A panel of distinguished judges and scholars gathered at Harvard Law School with author David Dorsen ’59 on Nov. 14 to discuss and celebrate his recent biography, “Henry Friendly: Greatest Judge of His Era.”

At the event, moderated by Professor Carol Steiker ’86—who is the Henry J. Friendly Professor of Law at HLS—Judges Michael Boudin ’64, Pierre Leval ’63, Jon Newman, and Richard Posner ’62, together with HLS Professors Todd Rakoff ’75 and Dan Coquillette ’71, joined Dorsen to share personal memories of Friendly and to discuss his accomplishments and legacy.

Dorsen said that writing the book was a “trial and error” process that involved reading every opinion, article and comment Friendly ever wrote, in addition to voting memos, briefs and other correspondence.

The introduction to the book was written by Posner, who is a judge on the Court of Appeals for the Seventh Circuit and a senior lecturer at the University of Chicago Law School. Posner said he is typically wary of judicial biographies because they are often written so long after the subject’s death that they lack personal recollections. But Dorsen, he said, was able to talk to people who knew Friendly, painting a “vivid picture” of his personality and conveying little-known details about the man, including both his depression and his “freewheeling character.”

“We all knew that Friendly was extraordinarily intelligent and such a great judge, but the biography conveys the fact that he was really a genius,” said Posner.

Newman said the book was one of the saddest he had read, in part due to its description of Friendly’s estranged relationship with two of his three children. “This is an absolutely brilliant mind, one of the great contributors to our law, but an incomplete human being,” Newman said.

Friendly, born in 1903, graduated summa cum laude from Harvard College in 1923. He received his J.D. in 1927 from Harvard Law School, also summa cum laude, with the highest numerical average earned in the 20th century. He worked in private practice for three decades until he was appointed to the Court of Appeals for the Second Circuit in 1959. He died in 1986.

Given the backdrop of Harvard Law School at the time, Friendly’s academic success was “simply unbelievable,” said Coquillette, the Warren Visiting Professor of American Legal History. In the 1920s, Harvard Law School had a high student-faculty ratio, Coquillette said, and was in rough shape both financially and physically. The school failed over one-third of all first-year students, resulting in a stressful environment. On top of that, Friendly identified as Jewish at a time when the school had a quota on Jewish students.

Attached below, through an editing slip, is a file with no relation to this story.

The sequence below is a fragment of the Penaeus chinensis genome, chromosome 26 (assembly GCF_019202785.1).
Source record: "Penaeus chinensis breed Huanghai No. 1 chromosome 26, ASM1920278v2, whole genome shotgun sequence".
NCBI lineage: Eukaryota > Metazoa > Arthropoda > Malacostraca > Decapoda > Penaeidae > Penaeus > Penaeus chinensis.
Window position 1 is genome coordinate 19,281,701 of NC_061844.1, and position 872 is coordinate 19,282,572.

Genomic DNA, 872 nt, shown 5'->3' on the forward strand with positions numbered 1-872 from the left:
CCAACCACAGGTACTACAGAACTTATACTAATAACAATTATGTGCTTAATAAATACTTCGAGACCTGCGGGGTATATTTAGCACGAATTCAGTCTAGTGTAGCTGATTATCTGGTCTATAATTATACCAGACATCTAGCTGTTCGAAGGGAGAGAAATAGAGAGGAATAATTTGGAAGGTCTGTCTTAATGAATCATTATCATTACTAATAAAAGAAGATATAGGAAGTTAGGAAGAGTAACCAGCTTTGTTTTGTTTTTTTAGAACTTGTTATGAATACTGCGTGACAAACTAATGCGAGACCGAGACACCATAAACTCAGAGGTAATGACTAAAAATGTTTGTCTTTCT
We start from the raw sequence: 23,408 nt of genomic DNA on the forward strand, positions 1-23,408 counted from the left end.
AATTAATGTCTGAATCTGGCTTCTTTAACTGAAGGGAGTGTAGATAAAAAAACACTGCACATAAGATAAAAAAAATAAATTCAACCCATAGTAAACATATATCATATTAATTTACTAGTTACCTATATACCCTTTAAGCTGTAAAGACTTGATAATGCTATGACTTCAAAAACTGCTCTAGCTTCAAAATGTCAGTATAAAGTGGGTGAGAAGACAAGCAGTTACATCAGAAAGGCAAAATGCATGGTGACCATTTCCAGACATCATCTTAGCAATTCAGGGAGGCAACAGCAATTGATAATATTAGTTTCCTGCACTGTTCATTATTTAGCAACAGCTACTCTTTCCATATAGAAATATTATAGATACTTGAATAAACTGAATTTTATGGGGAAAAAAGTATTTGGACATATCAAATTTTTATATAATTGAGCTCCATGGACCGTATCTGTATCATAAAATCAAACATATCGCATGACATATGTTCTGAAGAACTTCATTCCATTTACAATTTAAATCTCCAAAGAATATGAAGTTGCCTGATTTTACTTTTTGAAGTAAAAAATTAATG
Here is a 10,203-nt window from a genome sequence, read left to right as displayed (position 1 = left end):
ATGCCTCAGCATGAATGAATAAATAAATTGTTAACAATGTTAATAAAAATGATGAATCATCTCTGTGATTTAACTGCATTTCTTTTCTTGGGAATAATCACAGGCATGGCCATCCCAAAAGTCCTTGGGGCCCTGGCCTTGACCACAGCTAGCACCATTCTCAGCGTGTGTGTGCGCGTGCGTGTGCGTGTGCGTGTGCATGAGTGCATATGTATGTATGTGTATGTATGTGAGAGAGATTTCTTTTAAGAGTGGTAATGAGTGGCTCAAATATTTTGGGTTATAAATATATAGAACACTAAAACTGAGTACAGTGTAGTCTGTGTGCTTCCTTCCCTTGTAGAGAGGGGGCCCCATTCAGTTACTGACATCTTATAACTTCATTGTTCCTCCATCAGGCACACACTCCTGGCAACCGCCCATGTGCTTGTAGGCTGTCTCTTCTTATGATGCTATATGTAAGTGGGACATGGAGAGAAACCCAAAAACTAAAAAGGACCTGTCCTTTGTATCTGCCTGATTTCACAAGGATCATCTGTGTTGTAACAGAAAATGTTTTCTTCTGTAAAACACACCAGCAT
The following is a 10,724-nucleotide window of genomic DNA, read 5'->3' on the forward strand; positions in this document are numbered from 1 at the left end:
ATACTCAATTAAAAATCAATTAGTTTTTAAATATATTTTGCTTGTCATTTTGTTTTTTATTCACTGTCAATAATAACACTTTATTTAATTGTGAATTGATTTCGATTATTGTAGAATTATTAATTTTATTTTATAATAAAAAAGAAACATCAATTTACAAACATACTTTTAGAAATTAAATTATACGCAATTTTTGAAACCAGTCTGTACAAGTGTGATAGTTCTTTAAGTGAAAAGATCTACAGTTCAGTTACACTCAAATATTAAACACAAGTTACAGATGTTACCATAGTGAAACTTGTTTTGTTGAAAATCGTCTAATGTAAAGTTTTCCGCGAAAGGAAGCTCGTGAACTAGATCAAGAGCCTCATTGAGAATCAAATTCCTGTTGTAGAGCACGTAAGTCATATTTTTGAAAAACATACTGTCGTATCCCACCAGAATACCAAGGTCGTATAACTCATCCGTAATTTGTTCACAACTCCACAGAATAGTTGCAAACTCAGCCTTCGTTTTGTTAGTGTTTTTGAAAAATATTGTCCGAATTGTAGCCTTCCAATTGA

Friendly’s extraordinary intelligence carried over into his time on the bench. After reading the briefs and appendices in a case, Leval said, Friendly would begin writing, as quickly as he would if he were copying a text. When he wanted a citation or quotation, he could simply pluck the exact volume he needed off the shelf, Leval said.

“Judge Friendly had all of law in his head, with an extraordinary understanding of the interrelationships between all the different doctrines” said Leval, a judge on the Court of Appeals for the Second Circuit, who clerked for Friendly for a year.

His genius, however, made him a tough supervisor, Leval said, unwilling to accept the work product of those less intelligent than he was.

“His basic idea was that you were there to work,” said Rakoff, another former Friendly clerk. “And his basic proposition was, show me you’re good.” According to Boudin, though, Friendly’s harsh manner simply reflected the “uncongratulatory” style of the period.

Still, both Rakoff and Leval said Friendly’s exacting standards were counterbalanced by the way he welcomed disagreement. If a clerk’s work was better than his, Friendly did not hesitate to scrap his own product, Rakoff said. On one occasion, Leval said, he disagreed with Friendly’s interpretation of two cases in a footnote. Trembling, he brought it up with the judge. To his surprise, the judge lit up, delighted to get disagreement from a clerk.

Despite Friendly’s work, it has been argued that he is fading into obscurity, Steiker said, and she asked the panel why that might be. According to Posner, Friendly had a dense writing style that has made him less quotable than other judges. But Friendly purposely eschewed pithy aphorism as a way to make his conclusions seem more compelling than they were, Leval argued.

“Judge Friendly always treated the issue in all of its full complexity and with an extremely incisive understanding of all of those complexities,” he said.

Or perhaps Friendly’s legacy has weakened because of his judicial methodology, Rakoff suggested. He did not fall into any theoretical camp and made his interpretive choices in context, Rakoff argued. But to some extent, academia now values a “monotextured” theoretical philosophy and Friendly does not fit this mold.

The panelists disagreed over the motivations behind Friendly’s judicial flexibility.

“To reach the result he needed to mold the law, he would pick and choose among the various approaches that would let him do that,” argued Dorsen.

By contrast, Leval said Friendly’s underlying philosophy held that different legal situations fundamentally required different legal approaches. Not all statutes, for example, should be interpreted in the same way. And in Posner’s view, Friendly simply did what all experienced judges should do.

“You see a case and you see there’s a sensible outcome,” Posner said. “The question is, can you reach that outcome without inflicting too much collateral damage, and usually you can.”

“Henry Friendly: Greatest Judge of His Era” was published in March by Harvard University Press.